. . . and then pulling around to seat fully on the duct.

I then used a smear of silicon as a low-tak adhesive to retain it in position . . .

. . . not only between the grille and duct, but also between the grille and outer door trim grille fascia.

The double flanged ports fit to the panel in a bayonet style, with a double flange . . .

. . . sandwiching the panel inside the first flange, and retaining it to the port with the 1/4 twist.

. . . which when made, secures the port to the duct as well as the whole lot to the door panel.

That pretty much completes the assembly of the interior door panels.

We now have the unenviable task of refitting those exterior handles and refitting the door panels.

With the exterior handle removed, you have the opportunity to clean behind and get some protective wax on the area.

Now, offering up the handle from inside the door, refit the small rod between the handle and the door catch, and making sure the “bar” pin on the handle lines up with the slot in the catch (photo impossible).

Refit the two M6 coach bolts to loosely hold the handle . . .

. . . and refit the two M6 nuts with washers.

Check that with all the fiddling, the control rod is still fitted fully into the door catch until it clicks in position.

In the above picture, you can also see the exterior handle attachment slider circled. This is where you use a screwdriver later to secure the exterior handle trim.

It is a good idea now to test the operation of the refitted handle. To do this, use a screwdriver to simulate a closed door by closing the catch . . .

. . . and seeing if the exterior handle will release it.

Doing it this way will save a lot of trouble if it doesn’t work because you would otherwise now have a closed door you couldn’t open again!!!

Next, close the catch again by screwdriver and test the door lock. Try locking the door . . .

. . . and if all is well, the exterior handle will no longer operate the catch.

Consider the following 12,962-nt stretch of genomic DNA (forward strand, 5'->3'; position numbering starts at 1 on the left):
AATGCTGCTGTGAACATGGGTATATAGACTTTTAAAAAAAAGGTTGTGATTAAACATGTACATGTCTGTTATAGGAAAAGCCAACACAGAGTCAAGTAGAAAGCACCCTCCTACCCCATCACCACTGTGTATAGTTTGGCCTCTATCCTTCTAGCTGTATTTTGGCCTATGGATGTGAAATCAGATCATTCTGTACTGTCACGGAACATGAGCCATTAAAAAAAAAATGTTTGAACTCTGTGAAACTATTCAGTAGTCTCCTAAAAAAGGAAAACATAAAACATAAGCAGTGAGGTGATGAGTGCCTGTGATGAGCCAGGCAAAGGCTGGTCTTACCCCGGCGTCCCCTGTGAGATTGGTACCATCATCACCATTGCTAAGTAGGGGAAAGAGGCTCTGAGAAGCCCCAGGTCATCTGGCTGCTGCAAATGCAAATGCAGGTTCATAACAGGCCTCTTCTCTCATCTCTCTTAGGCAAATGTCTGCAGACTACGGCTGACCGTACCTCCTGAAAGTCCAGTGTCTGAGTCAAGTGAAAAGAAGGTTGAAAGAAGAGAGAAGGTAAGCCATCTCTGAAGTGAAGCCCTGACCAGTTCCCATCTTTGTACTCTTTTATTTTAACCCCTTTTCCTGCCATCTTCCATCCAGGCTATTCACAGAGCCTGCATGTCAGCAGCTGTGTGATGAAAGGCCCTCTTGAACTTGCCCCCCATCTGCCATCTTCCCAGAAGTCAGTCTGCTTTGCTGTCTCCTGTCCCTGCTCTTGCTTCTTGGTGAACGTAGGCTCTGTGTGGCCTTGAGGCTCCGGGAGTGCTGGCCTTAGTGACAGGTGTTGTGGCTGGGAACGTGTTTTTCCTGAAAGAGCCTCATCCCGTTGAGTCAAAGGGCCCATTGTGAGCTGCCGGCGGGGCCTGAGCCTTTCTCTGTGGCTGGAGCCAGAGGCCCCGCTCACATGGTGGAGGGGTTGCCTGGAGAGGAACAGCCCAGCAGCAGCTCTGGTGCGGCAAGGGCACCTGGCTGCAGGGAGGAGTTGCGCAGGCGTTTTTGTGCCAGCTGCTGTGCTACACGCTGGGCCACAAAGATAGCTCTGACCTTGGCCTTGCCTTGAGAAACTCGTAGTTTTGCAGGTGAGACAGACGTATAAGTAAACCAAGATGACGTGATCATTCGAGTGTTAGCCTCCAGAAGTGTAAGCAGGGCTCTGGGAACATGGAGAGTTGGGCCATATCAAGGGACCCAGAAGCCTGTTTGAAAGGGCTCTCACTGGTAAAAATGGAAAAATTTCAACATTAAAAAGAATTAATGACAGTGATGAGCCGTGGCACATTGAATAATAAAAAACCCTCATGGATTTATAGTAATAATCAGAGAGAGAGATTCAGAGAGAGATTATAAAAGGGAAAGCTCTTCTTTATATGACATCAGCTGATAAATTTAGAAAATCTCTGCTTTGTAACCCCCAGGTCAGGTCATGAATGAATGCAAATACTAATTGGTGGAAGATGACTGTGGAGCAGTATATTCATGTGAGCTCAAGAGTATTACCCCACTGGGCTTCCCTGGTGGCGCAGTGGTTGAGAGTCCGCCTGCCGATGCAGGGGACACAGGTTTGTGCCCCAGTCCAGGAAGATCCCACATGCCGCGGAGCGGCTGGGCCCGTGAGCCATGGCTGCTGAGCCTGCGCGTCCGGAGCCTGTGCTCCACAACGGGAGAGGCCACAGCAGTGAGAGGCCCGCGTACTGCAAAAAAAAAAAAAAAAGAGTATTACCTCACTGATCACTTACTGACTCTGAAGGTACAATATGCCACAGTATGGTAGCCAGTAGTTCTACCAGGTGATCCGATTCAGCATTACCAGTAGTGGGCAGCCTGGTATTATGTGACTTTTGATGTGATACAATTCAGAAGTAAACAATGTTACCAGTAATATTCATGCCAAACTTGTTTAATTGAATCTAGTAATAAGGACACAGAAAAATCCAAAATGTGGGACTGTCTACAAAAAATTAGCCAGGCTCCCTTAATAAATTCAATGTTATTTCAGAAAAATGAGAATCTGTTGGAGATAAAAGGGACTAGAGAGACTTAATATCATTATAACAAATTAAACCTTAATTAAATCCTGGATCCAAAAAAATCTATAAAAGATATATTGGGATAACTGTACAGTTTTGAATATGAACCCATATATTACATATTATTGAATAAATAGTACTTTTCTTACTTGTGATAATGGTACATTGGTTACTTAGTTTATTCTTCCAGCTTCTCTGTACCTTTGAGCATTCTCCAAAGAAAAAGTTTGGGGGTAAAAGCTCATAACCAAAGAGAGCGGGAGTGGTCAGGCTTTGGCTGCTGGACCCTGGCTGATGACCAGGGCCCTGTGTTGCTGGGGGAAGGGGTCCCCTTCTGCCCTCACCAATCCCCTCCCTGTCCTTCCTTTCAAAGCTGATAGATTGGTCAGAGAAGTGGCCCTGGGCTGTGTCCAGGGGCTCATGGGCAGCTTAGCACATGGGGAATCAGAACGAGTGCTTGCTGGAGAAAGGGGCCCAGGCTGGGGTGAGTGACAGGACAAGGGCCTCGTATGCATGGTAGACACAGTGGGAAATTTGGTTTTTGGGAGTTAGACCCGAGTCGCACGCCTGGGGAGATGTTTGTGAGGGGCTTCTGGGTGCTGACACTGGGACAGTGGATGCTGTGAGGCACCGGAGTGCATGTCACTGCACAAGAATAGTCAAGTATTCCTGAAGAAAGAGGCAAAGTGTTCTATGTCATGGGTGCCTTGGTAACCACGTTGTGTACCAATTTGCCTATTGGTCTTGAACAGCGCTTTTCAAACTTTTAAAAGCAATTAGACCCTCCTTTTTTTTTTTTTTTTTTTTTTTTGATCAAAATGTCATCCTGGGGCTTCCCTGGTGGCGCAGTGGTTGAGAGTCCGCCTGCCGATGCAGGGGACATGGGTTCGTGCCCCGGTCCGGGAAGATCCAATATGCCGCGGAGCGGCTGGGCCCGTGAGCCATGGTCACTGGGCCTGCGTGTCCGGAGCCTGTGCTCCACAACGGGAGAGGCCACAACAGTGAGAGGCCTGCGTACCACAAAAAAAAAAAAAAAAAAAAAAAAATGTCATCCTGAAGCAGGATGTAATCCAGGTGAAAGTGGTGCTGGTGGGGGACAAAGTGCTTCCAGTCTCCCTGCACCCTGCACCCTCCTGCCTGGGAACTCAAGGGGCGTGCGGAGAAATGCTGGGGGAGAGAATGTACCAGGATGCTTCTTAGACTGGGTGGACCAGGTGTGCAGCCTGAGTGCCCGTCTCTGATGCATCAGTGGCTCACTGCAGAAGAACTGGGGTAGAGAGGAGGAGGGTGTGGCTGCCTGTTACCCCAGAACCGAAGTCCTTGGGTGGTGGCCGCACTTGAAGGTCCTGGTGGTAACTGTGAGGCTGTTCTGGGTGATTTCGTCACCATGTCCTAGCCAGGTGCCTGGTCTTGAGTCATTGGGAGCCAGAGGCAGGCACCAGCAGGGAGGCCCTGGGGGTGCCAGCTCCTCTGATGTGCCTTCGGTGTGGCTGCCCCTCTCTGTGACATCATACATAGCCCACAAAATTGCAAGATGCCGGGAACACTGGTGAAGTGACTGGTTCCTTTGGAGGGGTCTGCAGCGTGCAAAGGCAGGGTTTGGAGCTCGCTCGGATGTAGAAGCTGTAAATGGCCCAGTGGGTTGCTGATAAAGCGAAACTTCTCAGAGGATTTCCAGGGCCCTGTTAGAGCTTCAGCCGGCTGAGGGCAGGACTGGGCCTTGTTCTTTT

If all is well, lubricate the catch . . .

. . . refit all the removed electrical connectors to the handle . . .

. . . and secure the loom correctly so it does not foul on the window glass or mechanism.

Now, refit the exterior handle gasket . . .

. . . followed by the exterior handle trim, inserting the top hooks first and then swinging the cover down at the bottom . . .

. . . and whilst pressing in the trim at the bottom, working from inside the door, slide the attaching plate towards the rear of the door to secure the trim.

Exterior handle should now be completed and fully operational.

We now need to prep the door ready for interior door card re-fitment. Make sure the interior release cable is securely attached to the door frame here by sliding the clip back . . .

. . . and then with it fully secured, feed the cable back through the panel liner.

The liner can now be refitted, making sure the screw holes in the liner still line up with the threaded clips in the door frame, shown here circled in blue.

The next job is a proper juggling act if you try and do it alone, but here’s what you need to do:

Plug in the door switches, lights for the vent and the bottom lamp, and the speaker, whilst supporting the panel slightly away from the door, then reattaching the interior handle cable!!!! Phew.

Now, lower the top of the panel over the door lock pin and then offer the top edge over the clips. Press the top edge of the panel onto the clips ONLY.

Now, working your way around the panel, gently guide the poppers into the receptacle holes in the door before pressing them home.

Getting the hump with them and knocking the door panel with your fist to secure them will probable break at least one meaning the whole panel needs removing to replace it.

Patience is definitely a virtue here.

After refitting the 2 screws behind the door handle, the 2 covers can be refitted . . .

. . . followed by similar behind the interior door release handle.

You can now congratulate yourself on some advanced maintenance, especially if everything still works.

If so, it should hopefully stay that way for a long time to come, and you may even have a quieter door, without rattles, and smoother in operation for almost no cost.